It was a while since her mother had chided her, ‘La Tet-harak La tenam,’ don’t shift - don’t fall asleep.

A miffed Salma leaning against her brother’s donkey booted her indented aluminum cup and the snicker wrapper. Soon, with her red runny nose and smudged tear streaks on the face, she lounged on her tattered mat. ‘Marhaba’  is how she friskily greeted the tourists in Jordanian when she invited them to take a picture of hers, of course for a  price; but today, she preferred to lie down and untangle her hair with the constant stream of annoying tourists calling her ‘Bedouin girl’ and taking pictures on their way to the Ad-Deir Monastery at Petra.

Salma was alerted by Samer’s donkey braying. That meant Samer had arrived and soon it would be time for her to run back and forth between the terraces carrying the hot shrak or bread to grandma and Samer, until it was her turn to eat. To her surprise, Jedti grandma had no silver streaks, but her skin was parched and wrinkled like a walnut. She sat all day long drinking tea and sometimes smoking hookah. She had a collection of trinkets in her flapped bag hanging from her waist, that she sold at fancy prices matching her prospective customers countenance. On the day’s Jedti smoked the hookah, she endearingly called Salma ‘Al-Amireh’, a princess, and spat venomously at tourists who expected a free photo opportunity. On days she drank tea, she obliged them with photos and disarmed them with a seductive Mediterranean smile while stretching out her supple hands to dangle the trinkets with the words “twenty dollars”. That is how Salma got her gorgeous fiery orange sweater, blue shoes, and pink pants with yellow flowers with the letters ‘4T’ on the inside.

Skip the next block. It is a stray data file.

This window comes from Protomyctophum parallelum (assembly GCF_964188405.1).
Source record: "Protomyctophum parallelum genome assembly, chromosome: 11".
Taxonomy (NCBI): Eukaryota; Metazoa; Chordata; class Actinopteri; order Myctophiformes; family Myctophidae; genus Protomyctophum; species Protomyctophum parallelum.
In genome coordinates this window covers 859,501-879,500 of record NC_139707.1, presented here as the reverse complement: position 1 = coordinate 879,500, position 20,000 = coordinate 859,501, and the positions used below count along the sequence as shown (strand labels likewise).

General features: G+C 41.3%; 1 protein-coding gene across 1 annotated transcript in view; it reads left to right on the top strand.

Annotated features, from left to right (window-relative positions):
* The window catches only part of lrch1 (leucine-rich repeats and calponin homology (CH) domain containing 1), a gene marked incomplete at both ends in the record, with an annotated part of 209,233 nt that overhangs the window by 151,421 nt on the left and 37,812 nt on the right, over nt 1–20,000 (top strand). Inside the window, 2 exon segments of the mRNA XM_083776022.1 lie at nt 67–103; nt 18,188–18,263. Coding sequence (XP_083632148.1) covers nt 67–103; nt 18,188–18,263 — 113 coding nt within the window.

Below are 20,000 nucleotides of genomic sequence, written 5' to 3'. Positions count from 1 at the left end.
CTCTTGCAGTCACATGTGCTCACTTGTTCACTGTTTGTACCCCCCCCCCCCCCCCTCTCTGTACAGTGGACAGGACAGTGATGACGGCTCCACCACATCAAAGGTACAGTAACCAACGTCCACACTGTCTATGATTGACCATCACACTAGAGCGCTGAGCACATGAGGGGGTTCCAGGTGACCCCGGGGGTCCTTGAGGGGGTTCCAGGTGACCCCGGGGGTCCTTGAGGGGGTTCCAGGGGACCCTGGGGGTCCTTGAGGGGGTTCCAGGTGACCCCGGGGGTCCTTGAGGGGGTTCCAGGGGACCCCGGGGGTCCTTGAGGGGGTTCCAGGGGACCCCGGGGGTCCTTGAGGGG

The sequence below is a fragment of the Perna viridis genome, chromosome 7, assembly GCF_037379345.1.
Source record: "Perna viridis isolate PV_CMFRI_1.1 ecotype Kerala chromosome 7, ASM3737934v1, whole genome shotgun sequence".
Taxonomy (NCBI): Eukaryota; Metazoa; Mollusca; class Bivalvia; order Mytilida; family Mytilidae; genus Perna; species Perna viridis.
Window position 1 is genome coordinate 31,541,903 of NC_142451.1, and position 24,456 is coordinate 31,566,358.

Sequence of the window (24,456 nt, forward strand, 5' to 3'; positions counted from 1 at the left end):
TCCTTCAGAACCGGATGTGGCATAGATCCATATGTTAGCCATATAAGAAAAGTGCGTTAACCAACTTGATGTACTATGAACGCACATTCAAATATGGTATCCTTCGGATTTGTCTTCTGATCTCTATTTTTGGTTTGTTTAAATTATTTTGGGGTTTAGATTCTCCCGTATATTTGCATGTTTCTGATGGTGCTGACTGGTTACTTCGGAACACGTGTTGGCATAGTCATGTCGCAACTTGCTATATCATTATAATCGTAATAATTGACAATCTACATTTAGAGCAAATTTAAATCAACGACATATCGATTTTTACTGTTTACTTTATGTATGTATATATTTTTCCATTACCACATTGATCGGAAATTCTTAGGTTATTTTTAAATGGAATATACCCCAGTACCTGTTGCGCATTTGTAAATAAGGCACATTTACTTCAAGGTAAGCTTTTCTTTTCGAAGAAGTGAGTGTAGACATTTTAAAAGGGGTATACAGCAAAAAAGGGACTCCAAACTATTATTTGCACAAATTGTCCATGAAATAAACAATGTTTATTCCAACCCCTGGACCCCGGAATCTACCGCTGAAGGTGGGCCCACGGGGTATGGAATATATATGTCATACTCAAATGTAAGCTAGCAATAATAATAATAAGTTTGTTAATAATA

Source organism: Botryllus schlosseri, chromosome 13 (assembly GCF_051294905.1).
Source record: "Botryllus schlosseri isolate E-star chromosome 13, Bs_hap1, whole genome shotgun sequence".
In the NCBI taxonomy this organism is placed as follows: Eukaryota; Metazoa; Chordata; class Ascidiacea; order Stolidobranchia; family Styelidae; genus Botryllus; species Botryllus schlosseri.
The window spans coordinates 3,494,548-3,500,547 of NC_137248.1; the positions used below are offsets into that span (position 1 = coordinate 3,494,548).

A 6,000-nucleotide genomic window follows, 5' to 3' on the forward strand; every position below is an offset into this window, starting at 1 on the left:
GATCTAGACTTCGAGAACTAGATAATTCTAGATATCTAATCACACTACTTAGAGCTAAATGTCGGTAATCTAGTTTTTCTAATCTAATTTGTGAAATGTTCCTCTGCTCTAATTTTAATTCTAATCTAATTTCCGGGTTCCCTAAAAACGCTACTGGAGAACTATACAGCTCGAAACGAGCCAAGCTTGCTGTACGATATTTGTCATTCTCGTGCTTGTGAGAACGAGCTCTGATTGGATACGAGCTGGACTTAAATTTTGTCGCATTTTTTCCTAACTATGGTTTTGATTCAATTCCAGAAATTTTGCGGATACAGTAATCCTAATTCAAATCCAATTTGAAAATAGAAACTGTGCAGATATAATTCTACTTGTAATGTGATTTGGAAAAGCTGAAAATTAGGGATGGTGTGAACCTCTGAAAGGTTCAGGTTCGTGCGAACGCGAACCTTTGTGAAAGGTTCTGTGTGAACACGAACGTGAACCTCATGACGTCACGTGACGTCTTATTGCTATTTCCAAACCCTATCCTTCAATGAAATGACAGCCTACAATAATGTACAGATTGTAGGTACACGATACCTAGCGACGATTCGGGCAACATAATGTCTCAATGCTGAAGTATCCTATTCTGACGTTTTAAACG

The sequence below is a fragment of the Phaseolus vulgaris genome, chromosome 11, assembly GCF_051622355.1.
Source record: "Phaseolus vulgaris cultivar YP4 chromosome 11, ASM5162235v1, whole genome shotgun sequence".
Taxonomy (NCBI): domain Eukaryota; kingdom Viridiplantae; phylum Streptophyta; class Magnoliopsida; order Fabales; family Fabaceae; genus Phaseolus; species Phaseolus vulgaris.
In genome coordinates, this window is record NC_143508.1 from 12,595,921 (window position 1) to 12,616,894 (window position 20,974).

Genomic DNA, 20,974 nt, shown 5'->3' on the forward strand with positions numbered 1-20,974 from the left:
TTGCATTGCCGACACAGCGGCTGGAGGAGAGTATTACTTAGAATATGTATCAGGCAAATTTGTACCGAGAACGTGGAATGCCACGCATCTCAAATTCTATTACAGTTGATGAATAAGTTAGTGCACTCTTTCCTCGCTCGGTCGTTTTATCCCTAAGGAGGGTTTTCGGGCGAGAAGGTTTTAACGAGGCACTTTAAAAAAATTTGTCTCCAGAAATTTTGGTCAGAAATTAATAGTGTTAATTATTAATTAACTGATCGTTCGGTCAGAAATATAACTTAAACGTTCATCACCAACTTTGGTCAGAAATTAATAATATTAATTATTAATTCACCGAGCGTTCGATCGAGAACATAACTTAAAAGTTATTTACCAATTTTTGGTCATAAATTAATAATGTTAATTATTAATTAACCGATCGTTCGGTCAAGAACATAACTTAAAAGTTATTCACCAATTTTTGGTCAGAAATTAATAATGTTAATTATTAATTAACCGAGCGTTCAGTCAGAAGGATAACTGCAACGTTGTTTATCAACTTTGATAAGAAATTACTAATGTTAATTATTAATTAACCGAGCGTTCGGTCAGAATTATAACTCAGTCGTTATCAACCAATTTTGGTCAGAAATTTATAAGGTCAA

Al-amira, has Al-amir arrived? grandma crooned.

And a tearful Salma replied with a faraway look, “I will marry a Sheikh in Ummerica who owns several terraces attached to a massive cave and an enormous lake for me to play in every day. I will let you bathe in it Jedti”.

There are no goats and donkeys in Ummerica. Why don’t you marry Usmail instead?

Usmail only takes the tourists up and down from the Treasury to the Monastery. I promise to buy you a bigger cave Jedti and send you twenty dollars every day. My door will be made of wood and not goat hair and camel lint.

“When you sleep in a house your thoughts are as high as the ceiling, but when you sleep under the sky they are as high as the stars,” muttered Jedti as she munched on the Shrak.

“The desert police asked me if Samer has been to school.”

Grandma signaling her to tend the fire, for soon she would need more tea consoled her, “Al – Amira, who will buy me tea and you snickers if your brother goes to school?”


Marhaba - a Jordanian greeting
Ad-Deir – The Monastery – Petra
Shrak – Bedouin flat break cooked on hot iron griddle
La Tet-harak La tenam – Don’t move and don’t fall asleep
Al-Amir - Prince
Al-Amira - Princess

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About the Author

Majella Pinto moved to California at 23 and lives with her husband and two sons. She works in Silicon Valley to indulge her left brain, and in her spare time she dedicates herself to artistic and literary pursuits. She is happy to be in her corner as a wife, a working mother, a writer, an artist and a dreamer.

Majella Pinto
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